Last Friday Priyageetha Dia’s golden staircase at Jalan Rajah appeared in my Facebook newsfeed. Amazed, I decided to see it with my own eyes. Fortunately the weekend was nigh.
I don’t believe that any given topic is only dealt with conclusively after I have added my two cents. Others, namely Alvin Pang and Thoughts of Real Singaporeans, have put it into words that say it all for me. Enough said.
But when I arrived at the site, the Sunday Times was there. The reporter and I admired the art work, which led to a good chat about the arts in Singapore, the media in Singapore and what not. But she was there to collect comments from the public and asked for a statement from me too. The resulting article was published this morning. It’s very insightful indeed. Several people have their say about whether the golden staircase was art or vandalism. And so, alas, here I am elaborating on the comments I’ve made.
Or? Why Or?
Art or vandalism? Call me petty-minded, but in my view this isn’t an either/or question. Something can be both. Vandalism is a legal term; there’s a legal definition of it. This definition neither includes nor excludes art. It’s neutral.
Thus: are the golden stairs art and vandalism?
In my view it’s quite unpleasant that such a beautiful realisation of a beautiful idea provokes such a discussion. But I guess as a society we have to go through this. Astonishingly though (but then again: perhaps not) most commentators seem to have conceived an opinion without seeing the object of discussion for themselves. While this is legitimate, it doesn’t really add substance to what many commentators say. (What’s new?)
Apart from the sheer joy of experiencing Priya’s art – and as such, let it speak for itself – I love how she walked a tightrope between vandalism and non-vandalism, and between breaking and complying with other rules. Effortlessly, it seems. And thereby sparking the debate.
But the Rules
So there are town council and HDB by-laws in place and she didn’t ask for permission beforehand. And what happened? They endorsed it and signalled their consent, as much as they were able to within the confines of their own rules. That is that.
But beyond that, the vandalism discussion. Again, the artist didn’t obtain written permission, granted, but the more relevant legal issue here is whether applying foil had done anything principally forbidden to the stairs. Because if not, there’s no need for written permission in the first place.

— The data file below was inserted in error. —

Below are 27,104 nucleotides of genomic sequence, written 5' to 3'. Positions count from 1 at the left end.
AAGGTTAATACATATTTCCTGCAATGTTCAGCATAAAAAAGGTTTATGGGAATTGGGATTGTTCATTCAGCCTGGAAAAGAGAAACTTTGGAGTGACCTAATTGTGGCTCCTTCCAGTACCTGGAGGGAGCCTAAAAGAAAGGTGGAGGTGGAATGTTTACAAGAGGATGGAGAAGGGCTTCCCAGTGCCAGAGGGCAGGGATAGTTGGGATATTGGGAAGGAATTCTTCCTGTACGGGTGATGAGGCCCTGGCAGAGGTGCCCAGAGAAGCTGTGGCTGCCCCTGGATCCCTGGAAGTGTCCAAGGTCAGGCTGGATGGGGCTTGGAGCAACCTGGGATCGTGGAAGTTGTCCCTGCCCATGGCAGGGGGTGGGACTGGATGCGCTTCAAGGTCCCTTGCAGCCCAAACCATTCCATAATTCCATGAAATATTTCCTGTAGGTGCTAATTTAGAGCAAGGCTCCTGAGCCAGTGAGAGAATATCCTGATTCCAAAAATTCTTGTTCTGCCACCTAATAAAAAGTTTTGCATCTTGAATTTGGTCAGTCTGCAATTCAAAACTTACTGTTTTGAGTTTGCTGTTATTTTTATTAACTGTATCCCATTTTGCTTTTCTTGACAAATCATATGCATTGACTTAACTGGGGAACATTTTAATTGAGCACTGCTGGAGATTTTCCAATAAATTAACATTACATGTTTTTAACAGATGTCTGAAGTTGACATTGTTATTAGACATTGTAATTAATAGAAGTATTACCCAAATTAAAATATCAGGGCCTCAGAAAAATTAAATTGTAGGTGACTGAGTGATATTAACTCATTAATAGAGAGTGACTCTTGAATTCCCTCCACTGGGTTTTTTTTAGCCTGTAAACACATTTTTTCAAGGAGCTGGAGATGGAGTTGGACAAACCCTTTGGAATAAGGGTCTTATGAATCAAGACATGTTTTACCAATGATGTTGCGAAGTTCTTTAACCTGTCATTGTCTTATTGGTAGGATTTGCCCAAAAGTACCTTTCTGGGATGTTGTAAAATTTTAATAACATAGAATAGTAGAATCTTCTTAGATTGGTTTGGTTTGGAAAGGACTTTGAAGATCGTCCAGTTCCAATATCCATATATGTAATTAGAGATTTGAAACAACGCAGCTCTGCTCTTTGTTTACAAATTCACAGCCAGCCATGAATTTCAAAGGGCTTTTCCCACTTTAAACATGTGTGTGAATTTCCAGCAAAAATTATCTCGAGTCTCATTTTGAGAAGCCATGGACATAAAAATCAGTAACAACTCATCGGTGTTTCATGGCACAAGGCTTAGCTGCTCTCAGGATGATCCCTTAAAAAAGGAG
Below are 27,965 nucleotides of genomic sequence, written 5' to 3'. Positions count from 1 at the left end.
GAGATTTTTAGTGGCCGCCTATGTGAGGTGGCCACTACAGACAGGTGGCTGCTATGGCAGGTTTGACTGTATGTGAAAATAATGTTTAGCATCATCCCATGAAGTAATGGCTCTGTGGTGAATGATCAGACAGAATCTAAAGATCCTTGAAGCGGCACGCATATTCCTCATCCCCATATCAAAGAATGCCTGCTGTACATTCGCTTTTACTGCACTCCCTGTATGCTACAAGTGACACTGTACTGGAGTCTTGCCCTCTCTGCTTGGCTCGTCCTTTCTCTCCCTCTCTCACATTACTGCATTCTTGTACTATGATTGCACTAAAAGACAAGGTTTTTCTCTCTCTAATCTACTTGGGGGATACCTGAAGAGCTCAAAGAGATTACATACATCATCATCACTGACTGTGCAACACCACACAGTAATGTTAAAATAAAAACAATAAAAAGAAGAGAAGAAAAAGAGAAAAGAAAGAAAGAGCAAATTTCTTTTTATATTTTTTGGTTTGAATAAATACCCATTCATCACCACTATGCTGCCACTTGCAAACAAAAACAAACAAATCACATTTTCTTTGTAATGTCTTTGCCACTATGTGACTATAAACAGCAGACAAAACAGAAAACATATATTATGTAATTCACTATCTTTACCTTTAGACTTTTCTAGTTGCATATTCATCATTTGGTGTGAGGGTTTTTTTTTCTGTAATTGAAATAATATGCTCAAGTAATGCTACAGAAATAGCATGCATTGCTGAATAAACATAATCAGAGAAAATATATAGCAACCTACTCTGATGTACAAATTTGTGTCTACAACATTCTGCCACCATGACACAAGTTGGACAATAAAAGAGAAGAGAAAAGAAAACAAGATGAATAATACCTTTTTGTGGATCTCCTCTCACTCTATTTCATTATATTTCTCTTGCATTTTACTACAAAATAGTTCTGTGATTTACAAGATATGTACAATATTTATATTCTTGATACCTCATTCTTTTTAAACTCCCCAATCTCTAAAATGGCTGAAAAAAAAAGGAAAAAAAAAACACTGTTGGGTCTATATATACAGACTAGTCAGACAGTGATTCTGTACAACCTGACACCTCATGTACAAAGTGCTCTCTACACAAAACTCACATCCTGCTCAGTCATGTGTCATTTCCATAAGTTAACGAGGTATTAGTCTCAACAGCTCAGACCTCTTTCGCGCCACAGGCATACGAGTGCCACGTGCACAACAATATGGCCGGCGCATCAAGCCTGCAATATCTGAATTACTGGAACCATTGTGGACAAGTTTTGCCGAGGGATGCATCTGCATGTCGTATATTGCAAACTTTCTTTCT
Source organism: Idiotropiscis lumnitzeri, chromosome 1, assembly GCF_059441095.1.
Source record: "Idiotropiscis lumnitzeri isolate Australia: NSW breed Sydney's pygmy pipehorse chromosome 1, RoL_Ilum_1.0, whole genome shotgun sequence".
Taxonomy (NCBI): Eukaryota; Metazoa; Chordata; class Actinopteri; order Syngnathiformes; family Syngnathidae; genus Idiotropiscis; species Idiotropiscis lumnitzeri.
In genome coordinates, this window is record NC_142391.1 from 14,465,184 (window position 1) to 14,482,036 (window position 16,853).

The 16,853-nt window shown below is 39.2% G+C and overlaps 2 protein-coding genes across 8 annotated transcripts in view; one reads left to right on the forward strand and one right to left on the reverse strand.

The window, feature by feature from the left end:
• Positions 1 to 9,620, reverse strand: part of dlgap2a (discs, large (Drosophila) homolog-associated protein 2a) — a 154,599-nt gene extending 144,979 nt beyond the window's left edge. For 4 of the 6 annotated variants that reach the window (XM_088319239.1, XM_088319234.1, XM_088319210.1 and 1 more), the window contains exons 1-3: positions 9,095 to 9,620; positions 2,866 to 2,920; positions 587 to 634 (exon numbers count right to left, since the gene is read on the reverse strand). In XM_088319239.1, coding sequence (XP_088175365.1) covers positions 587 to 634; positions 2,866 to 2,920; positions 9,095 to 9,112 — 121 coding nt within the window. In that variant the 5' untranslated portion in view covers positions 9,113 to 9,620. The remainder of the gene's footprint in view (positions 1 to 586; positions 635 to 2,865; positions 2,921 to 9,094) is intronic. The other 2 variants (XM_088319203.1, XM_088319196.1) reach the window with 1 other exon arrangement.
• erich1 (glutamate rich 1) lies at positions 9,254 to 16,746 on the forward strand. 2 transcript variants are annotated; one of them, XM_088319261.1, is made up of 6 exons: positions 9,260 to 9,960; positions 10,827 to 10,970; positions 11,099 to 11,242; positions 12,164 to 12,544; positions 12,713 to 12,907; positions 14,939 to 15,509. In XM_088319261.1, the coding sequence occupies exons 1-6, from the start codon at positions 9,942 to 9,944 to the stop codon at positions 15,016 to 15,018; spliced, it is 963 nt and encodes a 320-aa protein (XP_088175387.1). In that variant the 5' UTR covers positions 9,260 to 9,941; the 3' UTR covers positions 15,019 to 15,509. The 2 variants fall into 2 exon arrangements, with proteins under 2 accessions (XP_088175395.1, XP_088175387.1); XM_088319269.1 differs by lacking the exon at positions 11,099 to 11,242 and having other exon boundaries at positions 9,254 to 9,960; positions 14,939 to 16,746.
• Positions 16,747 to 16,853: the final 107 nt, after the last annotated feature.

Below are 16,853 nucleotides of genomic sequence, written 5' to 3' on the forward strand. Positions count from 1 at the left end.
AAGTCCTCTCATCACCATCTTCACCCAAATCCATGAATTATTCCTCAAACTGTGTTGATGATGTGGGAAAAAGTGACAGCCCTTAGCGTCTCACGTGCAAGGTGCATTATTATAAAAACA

The stairs weren’t, for example, painted. If anyone paints the property of someone else without written permission, that’s an act of vandalism because the law is very clear about that. Instead, there was foil on the stairs. I could see that it stuck to them. When you stick something to an object, that’s not painting it, but could it be marking it? Marking (whatever this is) the property of someone else without witten permission is an act of vandalism too. I could imagine marking means badging something to an object permanently. But what about sticking something that’s transient? From what I could see the foil was definitely removable and, by the way, it seemed that removing it wouldn’t leave any damage to the staircase. It looked like removing it might even be cheap and easy, unlike getting rid of, say, graffiti.
Depending how easy and cheap it would be to remove the stuff, one might well argue that the stairs hadn’t been badged with the permanence that seems to be required to constitute an act of vandalism under the Vandalism Act, subcategory ‘marking’, the only one potentially relevant. That was my statement for the newspaper. Not that I wished the foil to be removed in the first place. Replaced and renewed rather, over time.
Now, all these are legal musings (bear with me), about criminal law at that, on a beautiful piece of art. Having to have them doesn’t feel great. But yeah, this isn’t about art or vandalism. The same thing can be both, and that’s why there must be this kind of talk. As shown by the fact that there is a debate, the issue isn’t as obvious as some would think.
Counting Not Months but Moments, yet Having Time Enough
Priyageetha has sparked the debate for a while, and by putting her art work up the way she did, she balanced right where it’s relevant. Public art, art in public or common space, art on public or common property – is it okay, when is it not okay. How is it okay.
Because of that, apart from the sheer joy I’ve had seeing it live and in colour, her golden staircase was magnificent. I am grateful to her and glad that I caught a glimpse of it just in time.
Earlier today Priya informed the world she had removed the foil, save for a little memento.